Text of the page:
Van Gogh's Dilemma: Caught between Mythology and Art

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Van Gogh's Dilemma: Caught between Mythology and Art


Carol Zemel. Van Gogh's Progress: Utopia, Modernity, and Late-Nineteenth-Century Art. Berkeley: University of California Press, 1997. 324 pp.; 14 color ills., 146 b/w. $45.00

Jan Hulsker. The New Complete Van Gogh: Paintings, Drawings, Sketches. Philadelphia: John Benjamins, 1996. 504 pp.; 31 color ills., 2158 b/w. $145.00

Ronald de Leeuw, ed. The Letters of Vincent van Gogh. Trans. Arnold Pomerans. New York: Penguin, 1996. 560 pp. $32.95

Tsukasa Kodera. Vincent van Gogh: Christianity versus Nature. Philadelphia: John Benjamins, 1990. 192 pp.; 8 color ills., 119 b/w. $76.00

Vincent van Gogh is as famous in 1998 as he was unknown in 1898. Much of the first century of van Gogh studies has been concerned with rescuing this now renowned artist from obscurity and finding his place in history. One of the first van Gogh scholars, Julius Meier-Graefe, wrote in 1900, "It is improbable that the time will ever come that his pictures will be appreciated by the layman; it is more conceivable that pictures should cease to be produced altogether than that van Gogh's should become popular."' Hell has frozen over, conceptual art has made pictures afterthoughts, and van Gogh's fame is blinding.

Today, Japanese tourists leave family ashes on van Gogh's grave in Auvers. In the October 1997 issue of National Geographic, Joel Swerdlow describes the artist's status as an enduring cultural celebrity: "His paintings sell for the most money; his exhibitions attract the highest number of visitors; reproductions of his work-on socks, sheets, party napkins, coffee cups-permeate homes and offices; the song 'Vincent' [by Don McClean] has sold more than ten million copies since 1971; movies mythologize his life. Controversy about the authenticity of some of his most famous paintings have recently been making the headlines. No other artist, at any time, in any culture, has been more popular."2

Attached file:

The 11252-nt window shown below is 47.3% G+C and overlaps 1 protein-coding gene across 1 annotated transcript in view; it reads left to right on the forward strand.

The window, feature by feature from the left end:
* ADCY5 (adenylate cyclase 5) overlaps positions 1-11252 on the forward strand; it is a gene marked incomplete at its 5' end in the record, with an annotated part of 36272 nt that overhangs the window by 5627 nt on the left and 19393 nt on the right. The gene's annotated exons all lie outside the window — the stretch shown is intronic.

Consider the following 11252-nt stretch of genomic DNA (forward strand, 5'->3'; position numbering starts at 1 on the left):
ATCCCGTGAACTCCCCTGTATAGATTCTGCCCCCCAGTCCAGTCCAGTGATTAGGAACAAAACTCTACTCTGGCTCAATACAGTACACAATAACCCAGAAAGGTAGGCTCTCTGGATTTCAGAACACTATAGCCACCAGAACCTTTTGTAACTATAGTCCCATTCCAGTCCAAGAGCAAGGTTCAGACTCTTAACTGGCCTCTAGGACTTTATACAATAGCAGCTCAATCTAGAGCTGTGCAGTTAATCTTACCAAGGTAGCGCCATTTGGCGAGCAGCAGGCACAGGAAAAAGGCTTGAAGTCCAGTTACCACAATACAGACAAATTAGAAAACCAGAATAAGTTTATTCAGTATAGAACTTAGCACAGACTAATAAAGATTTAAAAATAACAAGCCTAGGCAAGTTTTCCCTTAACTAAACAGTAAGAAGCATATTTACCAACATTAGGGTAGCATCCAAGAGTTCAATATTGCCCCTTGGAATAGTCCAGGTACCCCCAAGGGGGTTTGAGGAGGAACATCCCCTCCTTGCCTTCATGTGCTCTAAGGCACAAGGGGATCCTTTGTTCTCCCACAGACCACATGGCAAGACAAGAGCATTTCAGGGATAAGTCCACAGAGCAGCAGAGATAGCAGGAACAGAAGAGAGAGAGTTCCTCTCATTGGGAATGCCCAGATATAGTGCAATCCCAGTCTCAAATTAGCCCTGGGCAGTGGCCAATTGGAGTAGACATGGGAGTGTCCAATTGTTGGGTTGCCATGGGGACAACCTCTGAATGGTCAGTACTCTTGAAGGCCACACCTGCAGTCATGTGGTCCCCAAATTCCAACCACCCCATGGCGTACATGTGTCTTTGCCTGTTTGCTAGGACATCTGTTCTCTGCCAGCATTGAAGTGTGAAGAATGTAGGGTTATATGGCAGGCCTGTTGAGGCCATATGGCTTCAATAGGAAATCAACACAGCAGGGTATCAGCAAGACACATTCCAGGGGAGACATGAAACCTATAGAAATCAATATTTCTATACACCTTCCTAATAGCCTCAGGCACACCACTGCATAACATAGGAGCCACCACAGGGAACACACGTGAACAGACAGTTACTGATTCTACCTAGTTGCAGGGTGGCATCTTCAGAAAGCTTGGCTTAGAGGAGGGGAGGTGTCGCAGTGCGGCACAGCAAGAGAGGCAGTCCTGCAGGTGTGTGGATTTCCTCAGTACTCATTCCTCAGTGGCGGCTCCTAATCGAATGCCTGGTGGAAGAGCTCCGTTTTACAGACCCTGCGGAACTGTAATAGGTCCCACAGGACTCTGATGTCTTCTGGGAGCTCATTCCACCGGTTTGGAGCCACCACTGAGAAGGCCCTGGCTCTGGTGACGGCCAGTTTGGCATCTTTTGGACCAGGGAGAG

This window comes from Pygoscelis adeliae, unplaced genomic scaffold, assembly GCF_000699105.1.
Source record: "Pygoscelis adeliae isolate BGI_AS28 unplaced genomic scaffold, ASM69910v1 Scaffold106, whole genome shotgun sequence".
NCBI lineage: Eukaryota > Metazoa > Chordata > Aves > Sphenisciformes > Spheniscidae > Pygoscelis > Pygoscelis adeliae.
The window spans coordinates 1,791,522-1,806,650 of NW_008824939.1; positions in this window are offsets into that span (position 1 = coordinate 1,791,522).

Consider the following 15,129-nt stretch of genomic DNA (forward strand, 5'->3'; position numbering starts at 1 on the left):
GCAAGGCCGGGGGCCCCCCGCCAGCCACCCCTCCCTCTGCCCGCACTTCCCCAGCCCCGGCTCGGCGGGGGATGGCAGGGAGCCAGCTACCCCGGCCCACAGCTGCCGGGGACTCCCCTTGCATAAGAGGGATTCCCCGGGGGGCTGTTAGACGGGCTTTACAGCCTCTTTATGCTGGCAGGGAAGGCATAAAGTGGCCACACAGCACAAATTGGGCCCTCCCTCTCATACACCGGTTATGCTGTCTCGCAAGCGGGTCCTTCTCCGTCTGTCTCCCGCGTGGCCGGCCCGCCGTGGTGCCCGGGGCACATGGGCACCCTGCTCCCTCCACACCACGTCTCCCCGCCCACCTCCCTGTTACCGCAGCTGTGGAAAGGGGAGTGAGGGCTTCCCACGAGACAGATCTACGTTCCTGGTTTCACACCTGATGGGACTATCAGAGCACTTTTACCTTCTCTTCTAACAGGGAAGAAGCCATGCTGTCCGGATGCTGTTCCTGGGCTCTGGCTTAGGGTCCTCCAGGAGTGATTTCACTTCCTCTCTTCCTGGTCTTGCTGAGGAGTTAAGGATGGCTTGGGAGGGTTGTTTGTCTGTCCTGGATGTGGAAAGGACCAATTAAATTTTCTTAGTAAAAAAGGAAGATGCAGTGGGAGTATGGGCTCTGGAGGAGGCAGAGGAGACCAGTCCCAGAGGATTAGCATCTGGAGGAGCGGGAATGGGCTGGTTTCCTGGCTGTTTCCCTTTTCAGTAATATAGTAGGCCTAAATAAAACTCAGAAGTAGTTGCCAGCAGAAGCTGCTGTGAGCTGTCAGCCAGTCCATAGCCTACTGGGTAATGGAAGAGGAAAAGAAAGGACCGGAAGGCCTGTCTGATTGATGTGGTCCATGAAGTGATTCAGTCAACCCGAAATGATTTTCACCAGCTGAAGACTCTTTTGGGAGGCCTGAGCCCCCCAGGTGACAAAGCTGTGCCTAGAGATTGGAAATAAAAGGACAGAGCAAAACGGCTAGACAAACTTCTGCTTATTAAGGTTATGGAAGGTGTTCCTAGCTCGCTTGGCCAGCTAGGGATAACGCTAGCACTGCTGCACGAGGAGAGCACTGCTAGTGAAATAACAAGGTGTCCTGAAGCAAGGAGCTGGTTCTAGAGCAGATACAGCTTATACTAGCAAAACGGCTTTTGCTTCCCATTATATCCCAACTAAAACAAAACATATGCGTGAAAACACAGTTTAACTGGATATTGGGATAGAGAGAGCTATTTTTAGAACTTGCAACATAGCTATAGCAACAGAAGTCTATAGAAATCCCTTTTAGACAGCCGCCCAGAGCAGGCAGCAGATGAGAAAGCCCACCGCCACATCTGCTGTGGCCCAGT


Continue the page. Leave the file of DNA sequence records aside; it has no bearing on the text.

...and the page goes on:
The question today is not whether we can "appreciate" van Gogh's art but whether we can move beyond admiration to understanding. The challenges facing van Gogh scholars are many, but the most significant obstacle to clarity about his work is demystifying his martyr-cult fame. This is in part because van Gogh studies have too often been caught in the trap of focusing on the drama of the artist's "mad/genius" persona. The continuation of van Gogh studies depends, in part, on the availability of primary materials, some of which have been inaccessible or poorly organized. Few have shown greater dedication to furthering our understanding of the artist than Jan Hulsker, former director general of cultural affairs of the Ministry of Culture of the Netherlands. He has undertaken the enormous task of organizing and dating the artist's correspondence and artistic production. His catalogue raisonne The New Complete Van Gogh: Paintings, Drawings, Sketches continues this process of ordering works attributed to van Gogh. Beyond simply being more current, the principal superiority of Hulsker's catalogue over J.-B. de la Faille's earlier catalogue raisonne from the 1960s is that de la Faille organizes van Gogh's oeuvre by medium whereas Hulsker presents it chronologically. Hulsker envisions van Gogh's life and work developing in tandem, including a biographical guide printed alongside images of the works with identifying captions. With this recent updating, Hulsker's revised catalogue remains the most useful source both for those casually interested in van Gogh and those dedicated to studying his art.

The assembling and dating of van Gogh's letters is an ongoing process, just as it is with his artistic production. Ronald de Leeuw, former director of the Van Gogh Museum and now director of the Rijksmuseum in Amsterdam, edited The Letters of Vincent van Gogh for an English-speaking audience. This collection is based on the fully-revised, four-volume Dutch edition published in 1990. …